and all of their forgotten stuff…stuff stuffed down into a dark cavernous basement
left to sit…
But for what reason?
Well, that was until Saturday.
With a new baby on the way…the much-needed purging of previous lives had finally arrived.
When one shuts a door to such a basement…what is in that basement is usually quickly forgotten.
The shutting of a door closes away that which is… as the ‘it’ suddenly becomes what was…
as in the proverbial ‘out of sight, out of mind’ sort of mentality.
Unused space being a prime example of a law found in physics…
a void will eventually be filled…or so it seems.
Before the Junk Guys arrived, I needed to look through a few things…actually a lot of things.
Yet time, this past week, was not my friend as I was needed to tend to a sick baby.
No time to rummage in a cobweb infested musty overflowing time capsule.
On one quick trip down the rickety steep stairway, down just long enough to find a somewhat
hidden away Lord & Taylor box, sitting out of sight in a long since sealed cabinet.
Lifting off that signature colorful box top, I found a box filled with letters.
Letters still in their original envelopes, all addressed to two parents,
who each now seems long gone, were written by their eldest child.
Letters that were written home from college…
written from me to them.
I quickly put the top back on the box.
Mother had saved those letters, yet I wasn’t ready to read over a bunch of trite angst-filled
letters that were written by a shallow self-absorbed younger and more foolish self.
In another cabinet, I pulled out a small box filled full of “do-dads”…
small trinkets that Mother had gathered over the years which had filled her ‘what-not’ shelf
that graced a wall in the kitchen.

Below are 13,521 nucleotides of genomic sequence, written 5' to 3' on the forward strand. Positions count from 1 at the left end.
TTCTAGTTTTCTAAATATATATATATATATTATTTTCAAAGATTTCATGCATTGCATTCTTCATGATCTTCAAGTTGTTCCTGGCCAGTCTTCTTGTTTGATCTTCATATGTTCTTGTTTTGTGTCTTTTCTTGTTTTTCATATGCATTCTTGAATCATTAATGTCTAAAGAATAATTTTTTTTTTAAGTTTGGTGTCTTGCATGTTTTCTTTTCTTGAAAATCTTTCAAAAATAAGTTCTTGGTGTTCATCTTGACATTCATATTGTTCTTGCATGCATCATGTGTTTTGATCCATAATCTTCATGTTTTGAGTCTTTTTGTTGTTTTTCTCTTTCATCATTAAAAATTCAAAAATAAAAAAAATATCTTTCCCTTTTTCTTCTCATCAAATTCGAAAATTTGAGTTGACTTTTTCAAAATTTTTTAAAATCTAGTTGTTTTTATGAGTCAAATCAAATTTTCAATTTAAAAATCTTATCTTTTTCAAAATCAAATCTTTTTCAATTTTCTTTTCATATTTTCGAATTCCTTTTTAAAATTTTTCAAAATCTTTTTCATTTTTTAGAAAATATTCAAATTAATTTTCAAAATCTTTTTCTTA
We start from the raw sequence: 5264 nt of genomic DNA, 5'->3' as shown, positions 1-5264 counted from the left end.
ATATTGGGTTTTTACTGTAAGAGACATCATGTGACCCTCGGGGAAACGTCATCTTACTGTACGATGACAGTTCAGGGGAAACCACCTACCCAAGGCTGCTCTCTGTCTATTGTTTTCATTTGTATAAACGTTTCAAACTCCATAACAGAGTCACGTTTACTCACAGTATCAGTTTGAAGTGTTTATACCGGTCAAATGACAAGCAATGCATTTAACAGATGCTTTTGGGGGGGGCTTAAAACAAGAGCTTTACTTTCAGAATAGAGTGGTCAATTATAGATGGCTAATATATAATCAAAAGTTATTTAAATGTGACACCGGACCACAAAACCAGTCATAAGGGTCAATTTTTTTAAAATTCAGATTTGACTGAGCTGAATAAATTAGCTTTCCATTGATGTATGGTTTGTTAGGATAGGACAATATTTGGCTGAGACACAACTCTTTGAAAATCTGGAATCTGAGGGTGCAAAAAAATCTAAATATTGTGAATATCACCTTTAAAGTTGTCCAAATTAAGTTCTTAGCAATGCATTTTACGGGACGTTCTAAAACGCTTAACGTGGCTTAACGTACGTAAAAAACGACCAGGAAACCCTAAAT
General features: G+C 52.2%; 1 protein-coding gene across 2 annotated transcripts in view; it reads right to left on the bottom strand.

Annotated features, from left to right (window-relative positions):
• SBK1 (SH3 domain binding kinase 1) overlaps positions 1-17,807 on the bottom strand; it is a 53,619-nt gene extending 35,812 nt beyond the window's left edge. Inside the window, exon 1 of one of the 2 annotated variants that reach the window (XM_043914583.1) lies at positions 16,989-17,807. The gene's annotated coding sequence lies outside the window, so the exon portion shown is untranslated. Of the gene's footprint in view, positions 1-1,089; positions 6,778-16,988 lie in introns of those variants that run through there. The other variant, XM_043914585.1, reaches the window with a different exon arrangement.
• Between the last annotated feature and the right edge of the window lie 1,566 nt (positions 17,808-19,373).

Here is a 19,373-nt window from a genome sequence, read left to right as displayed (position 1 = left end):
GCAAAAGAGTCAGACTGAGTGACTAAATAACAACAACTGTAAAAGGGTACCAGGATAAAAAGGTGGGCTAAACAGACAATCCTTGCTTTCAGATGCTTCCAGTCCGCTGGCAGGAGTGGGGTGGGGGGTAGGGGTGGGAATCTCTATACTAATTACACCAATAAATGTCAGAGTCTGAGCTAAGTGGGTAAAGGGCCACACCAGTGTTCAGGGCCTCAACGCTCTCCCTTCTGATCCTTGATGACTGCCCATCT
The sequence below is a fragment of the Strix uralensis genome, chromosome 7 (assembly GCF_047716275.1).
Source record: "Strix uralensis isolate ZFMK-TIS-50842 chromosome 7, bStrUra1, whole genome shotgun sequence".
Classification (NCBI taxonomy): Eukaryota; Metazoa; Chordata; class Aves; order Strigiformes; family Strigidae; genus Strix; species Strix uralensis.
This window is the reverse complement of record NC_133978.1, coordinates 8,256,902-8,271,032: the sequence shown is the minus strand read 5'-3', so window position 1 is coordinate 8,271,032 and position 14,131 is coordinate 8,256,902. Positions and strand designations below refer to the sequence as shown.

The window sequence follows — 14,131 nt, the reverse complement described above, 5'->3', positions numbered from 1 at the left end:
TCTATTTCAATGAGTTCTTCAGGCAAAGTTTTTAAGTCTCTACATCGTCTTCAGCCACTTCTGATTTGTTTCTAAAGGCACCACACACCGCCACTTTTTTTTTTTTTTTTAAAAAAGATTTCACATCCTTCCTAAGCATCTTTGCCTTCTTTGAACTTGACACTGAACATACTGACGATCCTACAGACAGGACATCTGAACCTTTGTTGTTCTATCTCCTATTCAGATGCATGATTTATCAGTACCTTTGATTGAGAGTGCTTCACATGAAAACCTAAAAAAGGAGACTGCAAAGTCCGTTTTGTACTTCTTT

Trinkets that were once considered tiny treasures.
As the cleaning committee arrived complete with heavy-duty gloves and boots,
I found the pocket-book.
That same cordovan Aigner bag that I immediately recalled seeing on her shoulder.
It was shoved back on a top shelf of one of those metal cabinets.
Dad had obviously brought it down here to the place where things came to stay,
not necessarily die, but to stay… caught in an odd passage of time and space.
A purgatory of such.
All being oddly caught in a sad surreal stoppage of time.
Everything remained inside, albeit for a wallet— untouched, just as it was on the day dad
rushed her to the hospital that 25th day of July 1986—
And yet she never came home to claim her purse.
I quickly brought the bag upstairs to the light of day, leaving behind the small army
of purgers in that overflowing basement.
I wanted to dump the contents out onto a table where I could actually look at what
a life stopped in time looked like.
Yellowed and faded bank statements, tuition notices for my brother, grocery lists and receipts,
a sterling silver tortoiseshell comb which was a wedding present from dad back in 1953 along
with a couple of pennies, two tubes of lipsticks and a small bottle of Tylenol
all came tumbling out…along with that pair of reading glasses.
Funny, I never remember Mother wearing glasses…only sunglasses.
Quickly I pushed aside the glasses, the comb, a couple of the bank statements and one
grocery receipt before throwing away everything else while carrying the bag back downstairs
to join the host of junk being hauled out to the two moving trucks that were eagerly
ready and waiting to carry away the remnants of the various previous lives that had all
called this house theirs, leaving open space for new lives taking shape.
It would behoove each of us to remember that our lives here on this earth are finite.
Lives that may be painfully short or generously long…
yet each life, regardless of allocated time, is limited…meaning that each of our lives
will be eventually ending…whether we like it or not.
We hold onto things in an odd twisted attempt to keep that which was.
All the stuff becomes the tangible to that which we have lost…
of which is simply fleeting and finite.
Dad’s basement is and was testament of that.
It was the filling of the void.
The proof of resting in purgatory.
Be it good…
Be it bad…
Be it sad…
Be it happy…
Be it simply bittersweet…
All that we have and all that we are will pass away or perhaps worse, simply be discarded…
(a mere portion of the purging basement / Julie Cook / 2018)
Left to being eventually thrown away by The Junk Guys…
What, therefore, you ask, lasts… as we are a people who yearn to last…
Once a man is united to God, how could he not live forever?